It has long been true that men are diagnosed with dyslexia more often than women. This article (rather technical, by the way) offers one potential explanation: processing speed.
What is processing speed? It’s an unusually straightforward concept in psychology.
Imagine that I show you a piece of paper with several rows of different shapes. There might be a square, and then a star, and then a rectangle, and then a circle. And so forth.
To test your processing speed, I simply ask you to name all those shapes as quickly and accurately as you can. Or, I might ask you to say the colors of the shapes: the first one is green, the second is purple, and the third orange.
If you accomplish these tasks relatively quickly, you have a high processing speed.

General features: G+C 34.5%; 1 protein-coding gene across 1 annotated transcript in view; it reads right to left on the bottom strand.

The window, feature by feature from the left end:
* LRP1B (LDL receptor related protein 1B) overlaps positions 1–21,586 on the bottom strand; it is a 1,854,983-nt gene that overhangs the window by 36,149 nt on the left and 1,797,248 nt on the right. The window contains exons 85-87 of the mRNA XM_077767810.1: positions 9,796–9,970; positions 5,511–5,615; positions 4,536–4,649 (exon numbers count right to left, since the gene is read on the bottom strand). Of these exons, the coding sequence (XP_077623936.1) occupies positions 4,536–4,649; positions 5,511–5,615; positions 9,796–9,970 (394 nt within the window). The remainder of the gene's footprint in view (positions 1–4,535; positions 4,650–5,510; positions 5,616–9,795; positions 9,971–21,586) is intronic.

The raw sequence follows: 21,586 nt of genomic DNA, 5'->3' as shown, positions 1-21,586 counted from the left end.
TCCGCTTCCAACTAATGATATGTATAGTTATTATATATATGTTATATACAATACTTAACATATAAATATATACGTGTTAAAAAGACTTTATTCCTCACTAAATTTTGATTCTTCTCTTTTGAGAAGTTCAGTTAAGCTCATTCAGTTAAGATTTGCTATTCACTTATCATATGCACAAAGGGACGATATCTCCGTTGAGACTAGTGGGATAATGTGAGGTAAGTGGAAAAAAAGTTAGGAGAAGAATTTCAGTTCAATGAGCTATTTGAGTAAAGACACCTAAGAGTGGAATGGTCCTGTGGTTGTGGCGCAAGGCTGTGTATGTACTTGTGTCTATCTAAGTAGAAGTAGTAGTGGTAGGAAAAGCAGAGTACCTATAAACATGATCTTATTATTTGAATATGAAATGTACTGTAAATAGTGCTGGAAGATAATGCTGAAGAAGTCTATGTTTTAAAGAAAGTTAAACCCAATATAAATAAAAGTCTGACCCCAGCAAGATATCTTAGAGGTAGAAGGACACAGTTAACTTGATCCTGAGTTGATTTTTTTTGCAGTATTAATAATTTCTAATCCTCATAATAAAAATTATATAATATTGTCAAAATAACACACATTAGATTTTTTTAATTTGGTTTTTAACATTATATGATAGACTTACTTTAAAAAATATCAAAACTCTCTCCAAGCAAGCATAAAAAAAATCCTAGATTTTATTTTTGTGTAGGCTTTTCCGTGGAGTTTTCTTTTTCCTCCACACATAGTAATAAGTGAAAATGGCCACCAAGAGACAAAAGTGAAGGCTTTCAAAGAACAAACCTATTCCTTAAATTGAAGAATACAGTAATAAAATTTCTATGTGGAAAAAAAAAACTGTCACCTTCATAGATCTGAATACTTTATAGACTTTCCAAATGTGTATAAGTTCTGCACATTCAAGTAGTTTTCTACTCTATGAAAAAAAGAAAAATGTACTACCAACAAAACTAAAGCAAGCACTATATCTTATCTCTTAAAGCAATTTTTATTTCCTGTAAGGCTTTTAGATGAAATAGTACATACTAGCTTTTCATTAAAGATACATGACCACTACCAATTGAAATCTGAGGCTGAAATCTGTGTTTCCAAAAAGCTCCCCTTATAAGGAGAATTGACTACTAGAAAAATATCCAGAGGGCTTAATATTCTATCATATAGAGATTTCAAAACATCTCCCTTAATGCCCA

Overall, women have slightly higher processing speed than men–especially in verbal tasks. The authors of this new study find that this difference in processing speed gives women an edge in reading fluency–and reduces the likelihood that they will be diagnosed with dyslexia.
There are no immediate teaching implications of this finding; however, anything that helps us understand how learning differences come to be…and, come to be diagnosed…might help us improve reading and learning in the future.